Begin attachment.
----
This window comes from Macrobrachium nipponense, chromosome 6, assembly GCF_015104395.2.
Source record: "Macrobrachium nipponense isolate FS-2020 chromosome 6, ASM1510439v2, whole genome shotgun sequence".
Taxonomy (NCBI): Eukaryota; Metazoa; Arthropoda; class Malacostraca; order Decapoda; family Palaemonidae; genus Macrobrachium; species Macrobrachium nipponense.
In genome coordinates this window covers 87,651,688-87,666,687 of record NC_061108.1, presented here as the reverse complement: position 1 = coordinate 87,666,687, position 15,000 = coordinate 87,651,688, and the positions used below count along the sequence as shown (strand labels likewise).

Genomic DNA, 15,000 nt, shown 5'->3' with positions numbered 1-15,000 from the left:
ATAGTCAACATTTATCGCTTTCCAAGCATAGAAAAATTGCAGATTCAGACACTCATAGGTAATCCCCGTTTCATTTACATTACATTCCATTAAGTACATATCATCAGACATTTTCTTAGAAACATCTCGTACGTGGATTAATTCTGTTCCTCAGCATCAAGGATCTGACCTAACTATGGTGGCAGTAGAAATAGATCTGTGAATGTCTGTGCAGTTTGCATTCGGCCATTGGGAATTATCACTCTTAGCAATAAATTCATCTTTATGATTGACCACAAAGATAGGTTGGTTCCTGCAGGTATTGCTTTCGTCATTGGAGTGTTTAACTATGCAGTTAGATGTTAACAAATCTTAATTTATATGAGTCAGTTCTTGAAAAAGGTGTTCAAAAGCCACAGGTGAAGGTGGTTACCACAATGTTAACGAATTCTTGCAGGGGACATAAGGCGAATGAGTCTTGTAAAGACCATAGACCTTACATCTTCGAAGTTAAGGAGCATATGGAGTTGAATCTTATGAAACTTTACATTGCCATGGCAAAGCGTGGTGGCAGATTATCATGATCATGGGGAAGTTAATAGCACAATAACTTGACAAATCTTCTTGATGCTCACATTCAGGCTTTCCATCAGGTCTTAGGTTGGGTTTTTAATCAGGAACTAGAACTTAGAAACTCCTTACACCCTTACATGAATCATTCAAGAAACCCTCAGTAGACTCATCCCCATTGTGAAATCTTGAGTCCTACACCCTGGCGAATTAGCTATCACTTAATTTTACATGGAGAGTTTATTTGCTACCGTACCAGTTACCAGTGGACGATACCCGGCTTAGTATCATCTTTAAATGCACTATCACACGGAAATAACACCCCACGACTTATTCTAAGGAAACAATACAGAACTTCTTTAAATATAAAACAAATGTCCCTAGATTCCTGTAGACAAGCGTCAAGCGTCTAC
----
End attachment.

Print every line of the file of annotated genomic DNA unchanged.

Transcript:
This window comes from Macrobrachium nipponense, chromosome 6, assembly GCF_015104395.2.
Source record: "Macrobrachium nipponense isolate FS-2020 chromosome 6, ASM1510439v2, whole genome shotgun sequence".
Taxonomy (NCBI): Eukaryota; Metazoa; Arthropoda; class Malacostraca; order Decapoda; family Palaemonidae; genus Macrobrachium; species Macrobrachium nipponense.
In genome coordinates this window covers 87,651,688-87,666,687 of record NC_061108.1, presented here as the reverse complement: position 1 = coordinate 87,666,687, position 15,000 = coordinate 87,651,688, and the positions used below count along the sequence as shown (strand labels likewise).

Genomic DNA, 15,000 nt, shown 5'->3' with positions numbered 1-15,000 from the left:
ATAGTCAACATTTATCGCTTTCCAAGCATAGAAAAATTGCAGATTCAGACACTCATAGGTAATCCCCGTTTCATTTACATTACATTCCATTAAGTACATATCATCAGACATTTTCTTAGAAACATCTCGTACGTGGATTAATTCTGTTCCTCAGCATCAAGGATCTGACCTAACTATGGTGGCAGTAGAAATAGATCTGTGAATGTCTGTGCAGTTTGCATTCGGCCATTGGGAATTATCACTCTTAGCAATAAATTCATCTTTATGATTGACCACAAAGATAGGTTGGTTCCTGCAGGTATTGCTTTCGTCATTGGAGTGTTTAACTATGCAGTTAGATGTTAACAAATCTTAATTTATATGAGTCAGTTCTTGAAAAAGGTGTTCAAAAGCCACAGGTGAAGGTGGTTACCACAATGTTAACGAATTCTTGCAGGGGACATAAGGCGAATGAGTCTTGTAAAGACCATAGACCTTACATCTTCGAAGTTAAGGAGCATATGGAGTTGAATCTTATGAAACTTTACATTGCCATGGCAAAGCGTGGTGGCAGATTATCATGATCATGGGGAAGTTAATAGCACAATAACTTGACAAATCTTCTTGATGCTCACATTCAGGCTTTCCATCAGGTCTTAGGTTGGGTTTTTAATCAGGAACTAGAACTTAGAAACTCCTTACACCCTTACATGAATCATTCAAGAAACCCTCAGTAGACTCATCCCCATTGTGAAATCTTGAGTCCTACACCCTGGCGAATTAGCTATCACTTAATTTTACATGGAGAGTTTATTTGCTACCGTACCAGTTACCAGTGGACGATACCCGGCTTAGTATCATCTTTAAATGCACTATCACACGGAAATAACACCCCACGACTTATTCTAAGGAAACAATACAGAACTTCTTTAAATATAAAACAAATGTCCCTAGATTCCTGTAGACAAGCGTCAAGCGTCTAC